Before Title IX, one in 27 girls played sports. Today that number is two in five. While we still have far to go before every girl has equal access to sports, especially girls of color, girls with disabilities, and LQBTQ identifying individuals, it is clear that this law has made significant headway. More women are attending college and earning degrees than ever before. When Title IX was signed in 1972, women earned just 7% of all law degrees and 9% of all medical degrees- now they earn nearly half of all law and medical degrees. The law also requires universities to respond promptly and effectively to address any report of sexual harassment or sexual misconduct and actively take steps to prevent it.

Over the next couple of blog posts, released weekly, I will detail the history of Title IX, and highlight its prolific legal challenges, massive successes, and gaps to be filled.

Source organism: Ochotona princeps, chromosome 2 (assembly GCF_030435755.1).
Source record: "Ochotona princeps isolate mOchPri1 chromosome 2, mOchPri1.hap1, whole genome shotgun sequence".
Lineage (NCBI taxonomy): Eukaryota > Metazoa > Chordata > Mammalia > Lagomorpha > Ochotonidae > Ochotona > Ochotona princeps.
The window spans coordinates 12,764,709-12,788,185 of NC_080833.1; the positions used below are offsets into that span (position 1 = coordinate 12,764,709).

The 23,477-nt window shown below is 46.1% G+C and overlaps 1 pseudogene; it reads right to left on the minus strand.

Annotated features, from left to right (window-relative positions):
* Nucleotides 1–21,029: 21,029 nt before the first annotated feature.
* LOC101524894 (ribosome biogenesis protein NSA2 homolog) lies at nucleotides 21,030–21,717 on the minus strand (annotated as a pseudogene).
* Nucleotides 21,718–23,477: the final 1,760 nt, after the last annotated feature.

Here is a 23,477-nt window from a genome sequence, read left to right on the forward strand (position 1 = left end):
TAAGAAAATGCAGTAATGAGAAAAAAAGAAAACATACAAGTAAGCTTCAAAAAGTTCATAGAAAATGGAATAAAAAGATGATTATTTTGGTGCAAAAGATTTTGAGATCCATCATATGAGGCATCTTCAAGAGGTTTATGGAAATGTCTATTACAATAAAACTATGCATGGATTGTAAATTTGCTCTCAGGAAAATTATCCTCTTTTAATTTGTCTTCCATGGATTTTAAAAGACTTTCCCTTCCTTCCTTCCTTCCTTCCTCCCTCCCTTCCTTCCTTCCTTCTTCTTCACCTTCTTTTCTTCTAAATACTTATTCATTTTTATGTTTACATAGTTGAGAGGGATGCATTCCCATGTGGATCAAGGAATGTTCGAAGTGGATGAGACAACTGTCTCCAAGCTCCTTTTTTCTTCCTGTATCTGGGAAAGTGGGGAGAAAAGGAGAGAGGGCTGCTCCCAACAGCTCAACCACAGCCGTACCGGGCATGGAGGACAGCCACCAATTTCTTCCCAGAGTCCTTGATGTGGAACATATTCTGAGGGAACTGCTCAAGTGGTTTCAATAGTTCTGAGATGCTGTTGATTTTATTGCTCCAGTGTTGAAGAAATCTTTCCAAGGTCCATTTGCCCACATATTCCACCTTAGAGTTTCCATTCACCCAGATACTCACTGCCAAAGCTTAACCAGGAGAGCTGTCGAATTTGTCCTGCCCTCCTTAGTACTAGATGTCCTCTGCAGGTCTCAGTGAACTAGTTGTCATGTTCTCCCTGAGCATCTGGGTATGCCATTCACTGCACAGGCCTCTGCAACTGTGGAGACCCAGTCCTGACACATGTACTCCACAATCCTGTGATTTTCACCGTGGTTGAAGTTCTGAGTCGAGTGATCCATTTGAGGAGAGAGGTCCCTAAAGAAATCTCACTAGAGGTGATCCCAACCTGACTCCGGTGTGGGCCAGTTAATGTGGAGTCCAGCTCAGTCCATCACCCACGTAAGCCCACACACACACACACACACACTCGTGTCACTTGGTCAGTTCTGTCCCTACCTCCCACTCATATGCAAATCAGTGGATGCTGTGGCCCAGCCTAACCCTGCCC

Title IX: The Challenges Start Coming and They Don't Stop Coming

Title IX has a prolific history of legal challenges. In its 50 years of existence, Title IX has seen over 200 major legal challenges against the Department of Education.

To highlight a few…

Shortly after the formalization of the law, in 1974 Senator John Tower proposed an amendment which would exempt revenue-producing sports from determinations of Title IX compliance. Prior to the law being passed, Congress had paid little attention as to how to statute would impact sports. The “Tower Amendment” was ultimately not passed, but it invited an onslaught of proposed amendments that looked to dismantle the power of Title IX.